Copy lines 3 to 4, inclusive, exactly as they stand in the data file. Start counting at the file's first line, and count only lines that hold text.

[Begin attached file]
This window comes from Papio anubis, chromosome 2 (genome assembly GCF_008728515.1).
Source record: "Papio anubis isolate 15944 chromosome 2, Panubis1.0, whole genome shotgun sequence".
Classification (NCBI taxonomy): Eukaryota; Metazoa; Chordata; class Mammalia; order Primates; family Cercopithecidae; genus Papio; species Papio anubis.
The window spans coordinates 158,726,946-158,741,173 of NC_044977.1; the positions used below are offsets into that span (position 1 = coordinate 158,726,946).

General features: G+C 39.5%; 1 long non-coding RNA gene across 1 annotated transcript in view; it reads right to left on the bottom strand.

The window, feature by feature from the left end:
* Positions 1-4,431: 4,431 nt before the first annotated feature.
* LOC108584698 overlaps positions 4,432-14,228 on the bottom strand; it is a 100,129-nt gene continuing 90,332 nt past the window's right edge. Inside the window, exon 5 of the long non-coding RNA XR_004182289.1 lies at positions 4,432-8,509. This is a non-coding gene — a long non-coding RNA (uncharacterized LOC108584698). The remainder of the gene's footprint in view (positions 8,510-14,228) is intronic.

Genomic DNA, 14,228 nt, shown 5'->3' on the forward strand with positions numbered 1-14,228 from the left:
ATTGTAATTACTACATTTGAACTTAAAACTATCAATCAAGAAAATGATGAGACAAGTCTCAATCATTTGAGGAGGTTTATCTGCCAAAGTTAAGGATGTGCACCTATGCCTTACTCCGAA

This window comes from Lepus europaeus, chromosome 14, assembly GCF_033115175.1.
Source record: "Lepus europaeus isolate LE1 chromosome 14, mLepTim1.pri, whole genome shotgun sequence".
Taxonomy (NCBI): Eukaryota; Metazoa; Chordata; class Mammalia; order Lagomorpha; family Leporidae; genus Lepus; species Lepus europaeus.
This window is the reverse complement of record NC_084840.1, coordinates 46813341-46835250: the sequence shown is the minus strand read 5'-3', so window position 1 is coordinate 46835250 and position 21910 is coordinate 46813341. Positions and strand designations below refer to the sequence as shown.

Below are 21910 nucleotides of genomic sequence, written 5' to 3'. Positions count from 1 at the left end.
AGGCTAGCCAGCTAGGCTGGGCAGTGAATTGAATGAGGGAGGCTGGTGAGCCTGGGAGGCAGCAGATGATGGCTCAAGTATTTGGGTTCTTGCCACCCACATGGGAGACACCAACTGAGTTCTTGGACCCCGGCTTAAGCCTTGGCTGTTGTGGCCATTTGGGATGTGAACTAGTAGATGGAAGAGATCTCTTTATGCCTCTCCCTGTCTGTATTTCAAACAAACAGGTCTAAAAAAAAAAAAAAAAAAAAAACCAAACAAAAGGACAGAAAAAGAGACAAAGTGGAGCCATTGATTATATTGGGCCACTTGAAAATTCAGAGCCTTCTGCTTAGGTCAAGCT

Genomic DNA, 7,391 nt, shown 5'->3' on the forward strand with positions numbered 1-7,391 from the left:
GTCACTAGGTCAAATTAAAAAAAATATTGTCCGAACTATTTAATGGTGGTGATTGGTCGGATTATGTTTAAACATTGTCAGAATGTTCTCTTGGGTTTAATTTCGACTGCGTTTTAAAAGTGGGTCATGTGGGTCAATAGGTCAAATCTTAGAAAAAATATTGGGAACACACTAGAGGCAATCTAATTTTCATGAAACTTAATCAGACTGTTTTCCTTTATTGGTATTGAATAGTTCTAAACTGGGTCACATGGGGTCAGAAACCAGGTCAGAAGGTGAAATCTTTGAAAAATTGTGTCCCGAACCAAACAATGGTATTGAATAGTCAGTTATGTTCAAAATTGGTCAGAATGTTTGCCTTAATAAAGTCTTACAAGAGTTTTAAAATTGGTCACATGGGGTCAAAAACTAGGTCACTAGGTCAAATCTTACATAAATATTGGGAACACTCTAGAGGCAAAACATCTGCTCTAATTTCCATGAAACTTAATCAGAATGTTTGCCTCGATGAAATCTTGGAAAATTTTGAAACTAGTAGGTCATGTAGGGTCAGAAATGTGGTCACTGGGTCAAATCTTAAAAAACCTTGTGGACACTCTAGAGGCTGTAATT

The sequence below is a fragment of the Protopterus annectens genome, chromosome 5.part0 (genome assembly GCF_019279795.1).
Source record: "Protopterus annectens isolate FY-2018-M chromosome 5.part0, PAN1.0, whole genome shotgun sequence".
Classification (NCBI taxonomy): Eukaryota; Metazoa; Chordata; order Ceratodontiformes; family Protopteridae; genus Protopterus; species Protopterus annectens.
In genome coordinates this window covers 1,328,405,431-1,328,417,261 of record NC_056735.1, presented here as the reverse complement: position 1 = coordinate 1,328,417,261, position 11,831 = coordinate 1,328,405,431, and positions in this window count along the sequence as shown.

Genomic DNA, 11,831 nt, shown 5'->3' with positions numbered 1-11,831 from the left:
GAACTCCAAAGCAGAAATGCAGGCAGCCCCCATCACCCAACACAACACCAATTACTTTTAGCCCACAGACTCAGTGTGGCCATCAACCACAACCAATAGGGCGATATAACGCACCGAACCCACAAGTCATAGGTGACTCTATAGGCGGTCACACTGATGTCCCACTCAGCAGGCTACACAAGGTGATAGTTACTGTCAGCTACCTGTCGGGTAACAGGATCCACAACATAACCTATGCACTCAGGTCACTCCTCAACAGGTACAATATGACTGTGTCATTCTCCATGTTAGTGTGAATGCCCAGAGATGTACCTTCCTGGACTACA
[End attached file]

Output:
Classification (NCBI taxonomy): Eukaryota; Metazoa; Chordata; class Mammalia; order Primates; family Cercopithecidae; genus Papio; species Papio anubis.
The window spans coordinates 158,726,946-158,741,173 of NC_044977.1; the positions used below are offsets into that span (position 1 = coordinate 158,726,946).